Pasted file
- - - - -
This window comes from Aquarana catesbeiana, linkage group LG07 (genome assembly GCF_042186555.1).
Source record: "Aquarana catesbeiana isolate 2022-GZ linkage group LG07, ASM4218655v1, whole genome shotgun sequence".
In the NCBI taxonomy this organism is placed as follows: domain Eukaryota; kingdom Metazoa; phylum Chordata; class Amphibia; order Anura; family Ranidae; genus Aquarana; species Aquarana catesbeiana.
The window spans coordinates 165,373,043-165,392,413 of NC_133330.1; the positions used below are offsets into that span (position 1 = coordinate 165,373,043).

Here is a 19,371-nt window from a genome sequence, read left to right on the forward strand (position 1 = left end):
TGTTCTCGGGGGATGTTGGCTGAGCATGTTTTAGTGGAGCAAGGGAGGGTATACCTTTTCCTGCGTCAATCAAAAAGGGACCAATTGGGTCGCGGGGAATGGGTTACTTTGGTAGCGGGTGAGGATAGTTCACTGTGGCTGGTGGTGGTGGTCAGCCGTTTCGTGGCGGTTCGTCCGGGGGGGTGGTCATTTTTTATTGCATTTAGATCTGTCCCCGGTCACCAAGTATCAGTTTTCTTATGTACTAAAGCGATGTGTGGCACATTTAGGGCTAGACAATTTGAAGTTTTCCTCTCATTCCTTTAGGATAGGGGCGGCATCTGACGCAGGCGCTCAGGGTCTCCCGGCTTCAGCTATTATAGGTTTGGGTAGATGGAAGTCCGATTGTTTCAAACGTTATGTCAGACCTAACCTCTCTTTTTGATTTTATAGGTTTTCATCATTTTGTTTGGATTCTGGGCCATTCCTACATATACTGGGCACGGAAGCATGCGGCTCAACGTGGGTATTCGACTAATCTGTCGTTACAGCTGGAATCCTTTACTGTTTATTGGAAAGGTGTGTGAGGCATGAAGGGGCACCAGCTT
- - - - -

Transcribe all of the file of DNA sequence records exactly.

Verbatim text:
This window comes from Aquarana catesbeiana, linkage group LG07 (genome assembly GCF_042186555.1).
Source record: "Aquarana catesbeiana isolate 2022-GZ linkage group LG07, ASM4218655v1, whole genome shotgun sequence".
In the NCBI taxonomy this organism is placed as follows: domain Eukaryota; kingdom Metazoa; phylum Chordata; class Amphibia; order Anura; family Ranidae; genus Aquarana; species Aquarana catesbeiana.
The window spans coordinates 165,373,043-165,392,413 of NC_133330.1; the positions used below are offsets into that span (position 1 = coordinate 165,373,043).

Here is a 19,371-nt window from a genome sequence, read left to right on the forward strand (position 1 = left end):
TGTTCTCGGGGGATGTTGGCTGAGCATGTTTTAGTGGAGCAAGGGAGGGTATACCTTTTCCTGCGTCAATCAAAAAGGGACCAATTGGGTCGCGGGGAATGGGTTACTTTGGTAGCGGGTGAGGATAGTTCACTGTGGCTGGTGGTGGTGGTCAGCCGTTTCGTGGCGGTTCGTCCGGGGGGGTGGTCATTTTTTATTGCATTTAGATCTGTCCCCGGTCACCAAGTATCAGTTTTCTTATGTACTAAAGCGATGTGTGGCACATTTAGGGCTAGACAATTTGAAGTTTTCCTCTCATTCCTTTAGGATAGGGGCGGCATCTGACGCAGGCGCTCAGGGTCTCCCGGCTTCAGCTATTATAGGTTTGGGTAGATGGAAGTCCGATTGTTTCAAACGTTATGTCAGACCTAACCTCTCTTTTTGATTTTATAGGTTTTCATCATTTTGTTTGGATTCTGGGCCATTCCTACATATACTGGGCACGGAAGCATGCGGCTCAACGTGGGTATTCGACTAATCTGTCGTTACAGCTGGAATCCTTTACTGTTTATTGGAAAGGTGTGTGAGGCATGAAGGGGCACCAGCTT